Instructor: Tanya Pohrt, Ph.D. │Project Curator of American Art, Lyman Allyn Art Museum
Classes: Thursday’s 10:00 am – 12:00 pm │November 10 &17, December 1, 8 & 15
Fee: $125 members │ $150 non-members
Inspired by the Lyman Allyn’s newly reinstalled American Perspectives galleries (opening November 6), this course will examine the scope of American art and material culture from colonial times until the turn of the 20th century. We will consider the ways that art can inform viewers about history, politics, society, economics, and religion. At every step, America was shaped by trade and immigration, with cultural cross-currents from Europe, Latin America, Asia, Africa, and elsewhere. Key events in history offer some topics for discussion, such as the American Revolution, the figure of George Washington, Westward Expansion, and slavery and the Civil War. Likewise, developments in technology, industry, and infrastructure affected the type of art and objects produced in America and influenced their path to consumers and viewers.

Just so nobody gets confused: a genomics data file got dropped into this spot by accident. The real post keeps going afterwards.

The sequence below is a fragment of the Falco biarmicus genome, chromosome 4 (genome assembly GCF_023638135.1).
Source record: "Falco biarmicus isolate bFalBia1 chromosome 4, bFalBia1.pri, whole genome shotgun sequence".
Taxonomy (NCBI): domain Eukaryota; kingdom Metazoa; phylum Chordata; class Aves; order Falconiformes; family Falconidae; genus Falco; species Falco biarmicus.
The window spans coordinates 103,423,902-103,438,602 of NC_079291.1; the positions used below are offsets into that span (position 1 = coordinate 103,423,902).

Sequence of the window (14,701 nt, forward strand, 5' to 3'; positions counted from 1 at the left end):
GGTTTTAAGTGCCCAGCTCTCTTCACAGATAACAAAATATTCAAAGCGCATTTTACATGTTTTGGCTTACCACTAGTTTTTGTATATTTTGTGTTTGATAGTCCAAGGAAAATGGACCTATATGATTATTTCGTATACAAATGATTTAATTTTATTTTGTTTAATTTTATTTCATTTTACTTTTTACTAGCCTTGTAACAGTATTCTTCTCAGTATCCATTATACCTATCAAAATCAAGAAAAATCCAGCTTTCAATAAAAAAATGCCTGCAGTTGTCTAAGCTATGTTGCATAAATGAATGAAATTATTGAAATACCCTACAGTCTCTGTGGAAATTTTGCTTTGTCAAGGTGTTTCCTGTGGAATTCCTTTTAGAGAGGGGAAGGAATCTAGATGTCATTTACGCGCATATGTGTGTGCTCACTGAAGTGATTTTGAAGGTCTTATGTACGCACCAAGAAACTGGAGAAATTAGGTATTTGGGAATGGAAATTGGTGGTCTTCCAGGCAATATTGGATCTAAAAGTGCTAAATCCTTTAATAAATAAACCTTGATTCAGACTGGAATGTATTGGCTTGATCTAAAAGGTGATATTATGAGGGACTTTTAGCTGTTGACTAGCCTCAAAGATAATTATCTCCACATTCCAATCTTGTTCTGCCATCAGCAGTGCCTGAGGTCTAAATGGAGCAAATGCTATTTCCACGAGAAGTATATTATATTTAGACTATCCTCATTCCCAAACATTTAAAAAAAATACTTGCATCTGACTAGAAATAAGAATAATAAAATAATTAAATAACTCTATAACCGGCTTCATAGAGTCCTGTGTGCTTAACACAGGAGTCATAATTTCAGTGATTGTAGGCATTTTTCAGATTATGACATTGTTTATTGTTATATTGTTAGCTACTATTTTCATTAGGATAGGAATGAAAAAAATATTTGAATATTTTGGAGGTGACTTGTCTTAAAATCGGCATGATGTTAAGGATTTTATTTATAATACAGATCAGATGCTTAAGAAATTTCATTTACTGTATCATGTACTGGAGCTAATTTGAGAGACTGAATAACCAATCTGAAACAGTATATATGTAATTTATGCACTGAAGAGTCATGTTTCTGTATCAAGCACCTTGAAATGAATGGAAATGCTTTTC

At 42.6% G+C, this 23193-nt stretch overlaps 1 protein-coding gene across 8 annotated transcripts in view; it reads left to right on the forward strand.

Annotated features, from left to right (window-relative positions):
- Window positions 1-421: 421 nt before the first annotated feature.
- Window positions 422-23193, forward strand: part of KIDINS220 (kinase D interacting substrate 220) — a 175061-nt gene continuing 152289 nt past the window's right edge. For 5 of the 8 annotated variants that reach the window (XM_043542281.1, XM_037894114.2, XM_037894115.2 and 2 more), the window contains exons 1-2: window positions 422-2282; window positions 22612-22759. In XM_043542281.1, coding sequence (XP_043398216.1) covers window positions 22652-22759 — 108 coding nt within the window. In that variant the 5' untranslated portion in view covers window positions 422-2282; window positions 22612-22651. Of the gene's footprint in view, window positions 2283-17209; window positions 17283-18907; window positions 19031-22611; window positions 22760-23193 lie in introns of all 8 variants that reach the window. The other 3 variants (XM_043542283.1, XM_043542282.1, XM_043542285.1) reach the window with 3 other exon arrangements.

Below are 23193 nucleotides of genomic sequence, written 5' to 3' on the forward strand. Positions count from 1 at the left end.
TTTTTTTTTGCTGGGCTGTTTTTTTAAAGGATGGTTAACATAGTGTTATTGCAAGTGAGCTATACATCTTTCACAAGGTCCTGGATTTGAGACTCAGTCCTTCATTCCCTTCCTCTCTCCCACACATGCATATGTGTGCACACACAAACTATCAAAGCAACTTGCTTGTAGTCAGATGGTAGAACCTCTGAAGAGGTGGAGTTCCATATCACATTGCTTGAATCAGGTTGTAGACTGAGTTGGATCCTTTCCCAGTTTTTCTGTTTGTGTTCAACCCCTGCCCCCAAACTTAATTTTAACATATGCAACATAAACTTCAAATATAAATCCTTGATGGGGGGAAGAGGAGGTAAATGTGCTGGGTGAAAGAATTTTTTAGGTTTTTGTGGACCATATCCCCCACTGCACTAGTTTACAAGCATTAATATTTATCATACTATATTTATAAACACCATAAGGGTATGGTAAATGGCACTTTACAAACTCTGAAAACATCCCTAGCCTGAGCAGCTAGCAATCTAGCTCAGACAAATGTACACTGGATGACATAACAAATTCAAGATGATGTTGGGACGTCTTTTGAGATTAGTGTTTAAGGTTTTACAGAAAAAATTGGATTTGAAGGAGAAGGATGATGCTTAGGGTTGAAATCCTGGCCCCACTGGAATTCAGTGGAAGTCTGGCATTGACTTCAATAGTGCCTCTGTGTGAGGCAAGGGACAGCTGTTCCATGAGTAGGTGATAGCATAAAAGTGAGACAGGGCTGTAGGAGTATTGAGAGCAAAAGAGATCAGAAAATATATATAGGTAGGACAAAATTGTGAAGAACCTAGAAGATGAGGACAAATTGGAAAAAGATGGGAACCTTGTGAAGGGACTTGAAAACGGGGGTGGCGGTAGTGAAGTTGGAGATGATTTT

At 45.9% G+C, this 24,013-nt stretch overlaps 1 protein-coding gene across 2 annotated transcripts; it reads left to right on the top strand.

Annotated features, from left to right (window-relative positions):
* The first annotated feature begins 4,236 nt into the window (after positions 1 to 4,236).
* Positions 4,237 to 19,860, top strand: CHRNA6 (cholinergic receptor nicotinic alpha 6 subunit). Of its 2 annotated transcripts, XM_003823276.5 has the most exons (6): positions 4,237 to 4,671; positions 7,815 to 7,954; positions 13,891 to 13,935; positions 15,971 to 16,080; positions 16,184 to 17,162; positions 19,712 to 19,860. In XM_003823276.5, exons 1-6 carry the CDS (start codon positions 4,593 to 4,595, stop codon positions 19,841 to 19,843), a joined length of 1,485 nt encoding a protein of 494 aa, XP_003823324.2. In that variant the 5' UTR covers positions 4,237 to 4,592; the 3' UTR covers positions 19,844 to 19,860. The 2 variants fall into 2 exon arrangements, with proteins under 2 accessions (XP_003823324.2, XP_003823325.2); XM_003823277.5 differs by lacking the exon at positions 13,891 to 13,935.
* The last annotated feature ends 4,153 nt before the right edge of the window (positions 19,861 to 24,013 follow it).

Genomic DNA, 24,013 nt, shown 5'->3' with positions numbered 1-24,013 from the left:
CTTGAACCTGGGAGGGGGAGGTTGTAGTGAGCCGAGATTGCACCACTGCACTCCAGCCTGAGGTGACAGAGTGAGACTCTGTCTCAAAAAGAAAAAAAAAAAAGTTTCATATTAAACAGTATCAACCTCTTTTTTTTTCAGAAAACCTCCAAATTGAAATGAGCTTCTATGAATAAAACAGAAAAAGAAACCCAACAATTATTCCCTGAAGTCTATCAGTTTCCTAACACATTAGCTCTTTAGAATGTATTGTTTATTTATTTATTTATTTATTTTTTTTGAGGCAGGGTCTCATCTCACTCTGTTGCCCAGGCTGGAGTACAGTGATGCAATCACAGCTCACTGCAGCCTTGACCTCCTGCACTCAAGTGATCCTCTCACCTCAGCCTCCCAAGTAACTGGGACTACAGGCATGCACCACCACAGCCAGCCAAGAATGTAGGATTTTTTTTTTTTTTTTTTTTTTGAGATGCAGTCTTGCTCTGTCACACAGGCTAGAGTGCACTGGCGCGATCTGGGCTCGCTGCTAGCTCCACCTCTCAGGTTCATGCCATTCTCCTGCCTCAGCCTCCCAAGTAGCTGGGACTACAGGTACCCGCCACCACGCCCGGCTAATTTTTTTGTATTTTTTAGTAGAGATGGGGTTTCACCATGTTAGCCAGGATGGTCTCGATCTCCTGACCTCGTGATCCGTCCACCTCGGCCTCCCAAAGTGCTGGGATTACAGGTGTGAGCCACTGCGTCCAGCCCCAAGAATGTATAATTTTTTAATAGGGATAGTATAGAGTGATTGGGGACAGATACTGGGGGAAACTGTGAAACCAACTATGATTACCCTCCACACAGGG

Through a mix of lecture and class discussion, we will explore the ways that objects can unlock fascinating stories about history and culture from previous eras, offering insight into the lives of artists and artisans as well as those who owned and viewed art objects, both elite and ordinary Americans.
Weekly classes will be held in the auditorium of the Lyman Allyn Art Museum, located at 625 Williams Street in New London.
Advanced reservations required for the series: please contact the Education Department at 860.443.2545 x110 or email@example.com.
Tanya Pohrt is a scholar of American art, with a Ph.D. in American Art History from the University of Delaware (2013). She is the Project Curator of American Art at the Lyman Allyn Art Museum (since October 2015), prior to which she held curatorial positions at the Fairfield Museum and History Center and the Yale University Art Gallery. She has taught art history at the University of Delaware. Recent publications include an essay on John Trumbull in Versailles et l’Indépendence Américaine, 2016, and “The Greek Slave on Tour in America,” in Nineteenth Century Art Worldwide, Summer 2016.